The End Of The Foreign Affair

No, this is not about the ex-bf.

Inspired to write this after my stint at ironing and feeling humbled by the mere iron because I realise that I had forgotten how to iron (checking on YouTube now) ! My mind wandered even as I struggled with the confounded pockets on my son’s pants, making a mental note not to buy anymore pants or shorts with more than 4 pockets (2 front and 2 back max !). You start to wonder why linen, being of light weight needed more heat than cotton and then you realise that you had melted the decal on the t shirt and it was causing an ugly smear on the next item and you thank God that boys are such messy creatures, folks will just think he is normal.

Yes, I fired my maid last Sunday, before I found out about the riots although I have never been worried that she would put a knife into my back when I was asleep.

Therefore, I have been without domestic help for the past week and I feel, strangely, empowered and liberated. For I have the house back to myself again, even the parts I never venture to and as the week went by, horror by horror I found in several places. As I cleaned out the scum in her bathroom with years of accumulated dirt and grime (and hair !!!), along with a family of centipedes in the drain hole, I busied my mind with the question on how much GDP had she contributed to the country or hers ?

Of course remittance contributes to a decent part of Indonesia’s GDP, not Singapore’s and so Singaporeans congratulate themselves on doing a favour to these folks we hire. The question is, what do they think ?

Probably differently.

Years back, I spent my flight back from Bali deliberating on a social moral issue. On the flight was a plumber from the UK, a fact I gleaned from overhearing his rather loud conversation with his mate. While in Bali, I had also discovered, then, that the average wage of skilled labour was about SGD 200 a month which was why Balinese were willing to troop down to work in Bintan island, which is nearer Singapore, for more than twice that wage.

In Bali, the cost of a cup of Starbucks coffee was the same as Singapore which is about SGD 5. A cup of local coffee was about 20 SGD cents.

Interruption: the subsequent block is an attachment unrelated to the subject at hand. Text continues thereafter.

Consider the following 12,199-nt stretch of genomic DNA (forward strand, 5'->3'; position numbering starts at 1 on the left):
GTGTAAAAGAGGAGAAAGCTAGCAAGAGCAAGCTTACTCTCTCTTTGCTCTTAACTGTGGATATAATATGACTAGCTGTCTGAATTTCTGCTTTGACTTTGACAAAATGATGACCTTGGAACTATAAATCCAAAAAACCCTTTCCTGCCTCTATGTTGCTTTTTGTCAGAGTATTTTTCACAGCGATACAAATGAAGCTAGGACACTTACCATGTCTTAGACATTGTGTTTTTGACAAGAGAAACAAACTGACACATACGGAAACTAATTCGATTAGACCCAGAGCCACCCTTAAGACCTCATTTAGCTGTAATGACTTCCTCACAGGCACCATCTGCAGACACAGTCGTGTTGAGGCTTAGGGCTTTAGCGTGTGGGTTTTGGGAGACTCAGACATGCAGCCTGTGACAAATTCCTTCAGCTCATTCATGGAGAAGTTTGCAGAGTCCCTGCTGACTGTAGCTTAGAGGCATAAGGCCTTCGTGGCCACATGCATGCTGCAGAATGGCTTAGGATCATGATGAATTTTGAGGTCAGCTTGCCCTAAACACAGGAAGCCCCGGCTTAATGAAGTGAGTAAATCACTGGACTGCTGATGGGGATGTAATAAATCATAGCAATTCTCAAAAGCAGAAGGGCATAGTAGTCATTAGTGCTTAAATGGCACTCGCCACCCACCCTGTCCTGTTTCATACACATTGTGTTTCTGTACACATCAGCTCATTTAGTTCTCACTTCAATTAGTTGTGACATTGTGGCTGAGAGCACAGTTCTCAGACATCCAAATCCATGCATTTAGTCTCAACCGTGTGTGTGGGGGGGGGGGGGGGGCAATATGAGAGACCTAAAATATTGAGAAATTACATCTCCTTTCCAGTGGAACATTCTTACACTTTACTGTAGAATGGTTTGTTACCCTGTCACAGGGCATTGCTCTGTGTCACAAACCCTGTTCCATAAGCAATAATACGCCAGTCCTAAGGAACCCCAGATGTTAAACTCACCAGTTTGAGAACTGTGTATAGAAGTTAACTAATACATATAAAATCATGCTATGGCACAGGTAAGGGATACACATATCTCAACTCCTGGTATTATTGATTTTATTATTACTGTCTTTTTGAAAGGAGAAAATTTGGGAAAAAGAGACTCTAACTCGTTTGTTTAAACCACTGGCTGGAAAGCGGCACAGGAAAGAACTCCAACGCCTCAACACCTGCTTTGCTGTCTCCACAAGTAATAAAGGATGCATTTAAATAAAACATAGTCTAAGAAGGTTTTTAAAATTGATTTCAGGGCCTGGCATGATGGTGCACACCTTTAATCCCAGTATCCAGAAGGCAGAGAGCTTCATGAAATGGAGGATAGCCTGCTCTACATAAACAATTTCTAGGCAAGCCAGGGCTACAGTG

That Balinese plumber will never be able to journey to a Bali equivalent for a holiday like Mr UK had. Mr UK probably earned more money than me given the lucrative business of plumbing in the West. And the Balinese would kill for the chance to be in shoes … or mine. Yet we were doing Bali’s GDP a favour by spending money there, money which would not end up in the pockets of the typical Balinese because the hotels and Starbucks were owned by international chains and Indonesian tycoons.

It is all about the passport we carry, the country in which we were born or the social mobility that we have.

Social mobility is a hot issue in the US these days as findings have unveiled that it is increasingly more difficult to break out of the rung of the social ladder you were born into. And so we have a middle class explosion almost everywhere and the EM markets enjoy a disproportionately large allocations of foreign capital to exploit the middle class boom.

That money comes from countries and people who will not likely dream of living in the EM country that they are investing in. I am not so sure it makes the EM citizens all that happy about their lives as they quickly realise that the more that they have is still less than everyone else.

And governments around the world, realising that they have unhappy citizens, end up spending more money to appease the masses by getting into more debt and quickly leaving their office before the debt situation implodes. Note that Singapore cannot afford to do that because the government has not changed and thus have to behave more responsibly.

Next year, EM will start to feel the brunt of the slowdown as the economists predicts. Wages cannot rise as quickly like the 500-600% that Chinese cities have been enjoying within a short period of a decade. And workers, who are used to their annual increments, will feel discontent.

That is probably how my maid felt over here with her SGD 500 a month salary and McDonald dinners that I buy her which she did not think was good enough.

As for me ? As I fish pieces of my son’s clothing from under her bed that has not been swept for months (and will not go into details) and go through 1 gallon of Clorox cleaning out her bathroom, I have decided to buy an iRobot vacuum cleaner next week, get a part time gardener and master the art of ironing as therapy.

It is a fair trade – keeping our GDP alive.